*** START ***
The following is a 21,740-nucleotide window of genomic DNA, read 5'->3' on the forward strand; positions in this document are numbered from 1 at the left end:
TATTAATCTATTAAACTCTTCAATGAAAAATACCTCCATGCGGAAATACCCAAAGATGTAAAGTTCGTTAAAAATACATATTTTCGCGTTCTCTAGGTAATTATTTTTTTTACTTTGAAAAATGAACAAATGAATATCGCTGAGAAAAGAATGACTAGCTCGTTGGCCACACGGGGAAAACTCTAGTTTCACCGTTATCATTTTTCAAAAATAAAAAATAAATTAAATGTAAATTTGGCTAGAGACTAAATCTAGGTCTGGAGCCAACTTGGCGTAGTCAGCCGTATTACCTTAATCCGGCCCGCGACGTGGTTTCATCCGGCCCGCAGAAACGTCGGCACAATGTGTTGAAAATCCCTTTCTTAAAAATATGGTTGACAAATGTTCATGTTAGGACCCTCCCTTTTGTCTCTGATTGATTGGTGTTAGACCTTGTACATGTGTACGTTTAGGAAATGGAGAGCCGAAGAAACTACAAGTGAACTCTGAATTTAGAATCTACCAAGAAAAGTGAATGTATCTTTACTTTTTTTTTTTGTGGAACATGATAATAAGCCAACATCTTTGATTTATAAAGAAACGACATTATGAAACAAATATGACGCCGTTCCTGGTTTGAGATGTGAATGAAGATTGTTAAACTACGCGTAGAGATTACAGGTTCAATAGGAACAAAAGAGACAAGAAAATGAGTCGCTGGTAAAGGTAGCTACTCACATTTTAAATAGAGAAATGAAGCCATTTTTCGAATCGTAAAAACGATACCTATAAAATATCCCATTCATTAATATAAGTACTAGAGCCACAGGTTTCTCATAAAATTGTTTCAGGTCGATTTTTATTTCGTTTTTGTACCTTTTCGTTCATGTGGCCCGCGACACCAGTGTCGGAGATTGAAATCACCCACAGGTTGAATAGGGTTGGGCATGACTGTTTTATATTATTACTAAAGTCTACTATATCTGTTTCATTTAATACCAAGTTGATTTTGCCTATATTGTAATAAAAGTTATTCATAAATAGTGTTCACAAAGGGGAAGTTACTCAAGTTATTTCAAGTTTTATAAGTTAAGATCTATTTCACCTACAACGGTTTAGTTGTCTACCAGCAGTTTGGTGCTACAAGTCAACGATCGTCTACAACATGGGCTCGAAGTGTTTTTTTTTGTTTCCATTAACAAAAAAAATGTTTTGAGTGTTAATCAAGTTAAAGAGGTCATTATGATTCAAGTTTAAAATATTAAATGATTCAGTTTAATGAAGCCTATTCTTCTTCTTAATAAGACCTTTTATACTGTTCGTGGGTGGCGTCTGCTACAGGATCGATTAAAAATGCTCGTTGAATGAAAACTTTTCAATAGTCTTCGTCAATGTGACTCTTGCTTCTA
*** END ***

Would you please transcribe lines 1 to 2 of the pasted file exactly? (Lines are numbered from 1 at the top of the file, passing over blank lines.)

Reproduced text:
The following is a 21,740-nucleotide window of genomic DNA, read 5'->3' on the forward strand; positions in this document are numbered from 1 at the left end:
TATTAATCTATTAAACTCTTCAATGAAAAATACCTCCATGCGGAAATACCCAAAGATGTAAAGTTCGTTAAAAATACATATTTTCGCGTTCTCTAGGTAATTATTTTTTTTACTTTGAAAAATGAACAAATGAATATCGCTGAGAAAAGAATGACTAGCTCGTTGGCCACACGGGGAAAACTCTAGTTTCACCGTTATCATTTTTCAAAAATAAAAAATAAATTAAATGTAAATTTGGCTAGAGACTAAATCTAGGTCTGGAGCCAACTTGGCGTAGTCAGCCGTATTACCTTAATCCGGCCCGCGACGTGGTTTCATCCGGCCCGCAGAAACGTCGGCACAATGTGTTGAAAATCCCTTTCTTAAAAATATGGTTGACAAATGTTCATGTTAGGACCCTCCCTTTTGTCTCTGATTGATTGGTGTTAGACCTTGTACATGTGTACGTTTAGGAAATGGAGAGCCGAAGAAACTACAAGTGAACTCTGAATTTAGAATCTACCAAGAAAAGTGAATGTATCTTTACTTTTTTTTTTTGTGGAACATGATAATAAGCCAACATCTTTGATTTATAAAGAAACGACATTATGAAACAAATATGACGCCGTTCCTGGTTTGAGATGTGAATGAAGATTGTTAAACTACGCGTAGAGATTACAGGTTCAATAGGAACAAAAGAGACAAGAAAATGAGTCGCTGGTAAAGGTAGCTACTCACATTTTAAATAGAGAAATGAAGCCATTTTTCGAATCGTAAAAACGATACCTATAAAATATCCCATTCATTAATATAAGTACTAGAGCCACAGGTTTCTCATAAAATTGTTTCAGGTCGATTTTTATTTCGTTTTTGTACCTTTTCGTTCATGTGGCCCGCGACACCAGTGTCGGAGATTGAAATCACCCACAGGTTGAATAGGGTTGGGCATGACTGTTTTATATTATTACTAAAGTCTACTATATCTGTTTCATTTAATACCAAGTTGATTTTGCCTATATTGTAATAAAAGTTATTCATAAATAGTGTTCACAAAGGGGAAGTTACTCAAGTTATTTCAAGTTTTATAAGTTAAGATCTATTTCACCTACAACGGTTTAGTTGTCTACCAGCAGTTTGGTGCTACAAGTCAACGATCGTCTACAACATGGGCTCGAAGTGTTTTTTTTTGTTTCCATTAACAAAAAAAATGTTTTGAGTGTTAATCAAGTTAAAGAGGTCATTATGATTCAAGTTTAAAATATTAAATGATTCAGTTTAATGAAGCCTATTCTTCTTCTTAATAAGACCTTTTATACTGTTCGTGGGTGGCGTCTGCTACAGGATCGATTAAAAATGCTCGTTGAATGAAAACTTTTCAATAGTCTTCGTCAATGTGACTCTTGCTTCTA